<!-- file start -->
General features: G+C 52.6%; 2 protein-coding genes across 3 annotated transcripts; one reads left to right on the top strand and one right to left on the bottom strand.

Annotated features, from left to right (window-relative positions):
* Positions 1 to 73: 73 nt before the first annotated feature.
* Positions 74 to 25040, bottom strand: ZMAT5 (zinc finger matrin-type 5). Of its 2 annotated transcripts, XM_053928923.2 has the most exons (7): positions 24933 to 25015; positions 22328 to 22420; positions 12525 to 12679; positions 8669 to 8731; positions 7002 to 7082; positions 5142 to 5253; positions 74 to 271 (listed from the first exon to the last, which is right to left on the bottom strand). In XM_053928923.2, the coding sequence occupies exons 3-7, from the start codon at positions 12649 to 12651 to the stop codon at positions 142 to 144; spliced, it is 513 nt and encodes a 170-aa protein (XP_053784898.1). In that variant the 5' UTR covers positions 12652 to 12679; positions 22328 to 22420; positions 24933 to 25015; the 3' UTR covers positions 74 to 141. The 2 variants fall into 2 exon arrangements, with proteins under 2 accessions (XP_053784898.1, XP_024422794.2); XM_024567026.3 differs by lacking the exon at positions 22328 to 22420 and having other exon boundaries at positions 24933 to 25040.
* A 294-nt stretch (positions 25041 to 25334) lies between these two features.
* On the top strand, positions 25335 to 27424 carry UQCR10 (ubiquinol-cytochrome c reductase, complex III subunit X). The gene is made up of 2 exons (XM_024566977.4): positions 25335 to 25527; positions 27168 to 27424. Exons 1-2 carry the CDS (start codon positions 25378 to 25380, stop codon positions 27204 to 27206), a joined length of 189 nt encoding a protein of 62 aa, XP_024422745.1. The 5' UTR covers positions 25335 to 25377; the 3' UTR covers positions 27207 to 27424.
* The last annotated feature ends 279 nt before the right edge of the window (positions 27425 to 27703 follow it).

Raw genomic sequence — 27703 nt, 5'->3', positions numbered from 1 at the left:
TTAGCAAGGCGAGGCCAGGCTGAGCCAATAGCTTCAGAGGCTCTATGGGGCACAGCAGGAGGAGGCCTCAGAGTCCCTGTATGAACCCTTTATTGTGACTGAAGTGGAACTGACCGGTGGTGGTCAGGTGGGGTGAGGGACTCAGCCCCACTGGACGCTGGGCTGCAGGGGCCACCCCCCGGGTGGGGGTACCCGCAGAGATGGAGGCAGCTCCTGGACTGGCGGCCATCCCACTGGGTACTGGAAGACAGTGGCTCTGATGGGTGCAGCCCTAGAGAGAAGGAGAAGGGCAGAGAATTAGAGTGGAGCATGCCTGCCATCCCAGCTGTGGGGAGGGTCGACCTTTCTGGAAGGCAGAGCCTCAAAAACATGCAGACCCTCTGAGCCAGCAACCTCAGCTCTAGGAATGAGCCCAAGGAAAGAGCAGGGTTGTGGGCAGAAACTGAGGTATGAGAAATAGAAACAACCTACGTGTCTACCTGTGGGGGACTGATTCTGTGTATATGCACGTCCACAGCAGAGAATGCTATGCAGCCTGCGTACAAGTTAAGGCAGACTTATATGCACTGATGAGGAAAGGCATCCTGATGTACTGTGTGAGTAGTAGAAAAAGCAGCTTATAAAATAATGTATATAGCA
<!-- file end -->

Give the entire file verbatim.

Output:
General features: G+C 52.6%; 2 protein-coding genes across 3 annotated transcripts; one reads left to right on the top strand and one right to left on the bottom strand.

Annotated features, from left to right (window-relative positions):
* Positions 1 to 73: 73 nt before the first annotated feature.
* Positions 74 to 25040, bottom strand: ZMAT5 (zinc finger matrin-type 5). Of its 2 annotated transcripts, XM_053928923.2 has the most exons (7): positions 24933 to 25015; positions 22328 to 22420; positions 12525 to 12679; positions 8669 to 8731; positions 7002 to 7082; positions 5142 to 5253; positions 74 to 271 (listed from the first exon to the last, which is right to left on the bottom strand). In XM_053928923.2, the coding sequence occupies exons 3-7, from the start codon at positions 12649 to 12651 to the stop codon at positions 142 to 144; spliced, it is 513 nt and encodes a 170-aa protein (XP_053784898.1). In that variant the 5' UTR covers positions 12652 to 12679; positions 22328 to 22420; positions 24933 to 25015; the 3' UTR covers positions 74 to 141. The 2 variants fall into 2 exon arrangements, with proteins under 2 accessions (XP_053784898.1, XP_024422794.2); XM_024567026.3 differs by lacking the exon at positions 22328 to 22420 and having other exon boundaries at positions 24933 to 25040.
* A 294-nt stretch (positions 25041 to 25334) lies between these two features.
* On the top strand, positions 25335 to 27424 carry UQCR10 (ubiquinol-cytochrome c reductase, complex III subunit X). The gene is made up of 2 exons (XM_024566977.4): positions 25335 to 25527; positions 27168 to 27424. Exons 1-2 carry the CDS (start codon positions 25378 to 25380, stop codon positions 27204 to 27206), a joined length of 189 nt encoding a protein of 62 aa, XP_024422745.1. The 5' UTR covers positions 25335 to 25377; the 3' UTR covers positions 27207 to 27424.
* The last annotated feature ends 279 nt before the right edge of the window (positions 27425 to 27703 follow it).

Raw genomic sequence — 27703 nt, 5'->3', positions numbered from 1 at the left:
TTAGCAAGGCGAGGCCAGGCTGAGCCAATAGCTTCAGAGGCTCTATGGGGCACAGCAGGAGGAGGCCTCAGAGTCCCTGTATGAACCCTTTATTGTGACTGAAGTGGAACTGACCGGTGGTGGTCAGGTGGGGTGAGGGACTCAGCCCCACTGGACGCTGGGCTGCAGGGGCCACCCCCCGGGTGGGGGTACCCGCAGAGATGGAGGCAGCTCCTGGACTGGCGGCCATCCCACTGGGTACTGGAAGACAGTGGCTCTGATGGGTGCAGCCCTAGAGAGAAGGAGAAGGGCAGAGAATTAGAGTGGAGCATGCCTGCCATCCCAGCTGTGGGGAGGGTCGACCTTTCTGGAAGGCAGAGCCTCAAAAACATGCAGACCCTCTGAGCCAGCAACCTCAGCTCTAGGAATGAGCCCAAGGAAAGAGCAGGGTTGTGGGCAGAAACTGAGGTATGAGAAATAGAAACAACCTACGTGTCTACCTGTGGGGGACTGATTCTGTGTATATGCACGTCCACAGCAGAGAATGCTATGCAGCCTGCGTACAAGTTAAGGCAGACTTATATGCACTGATGAGGAAAGGCATCCTGATGTACTGTGTGAGTAGTAGAAAAAGCAGCTTATAAAATAATGTATATAGCA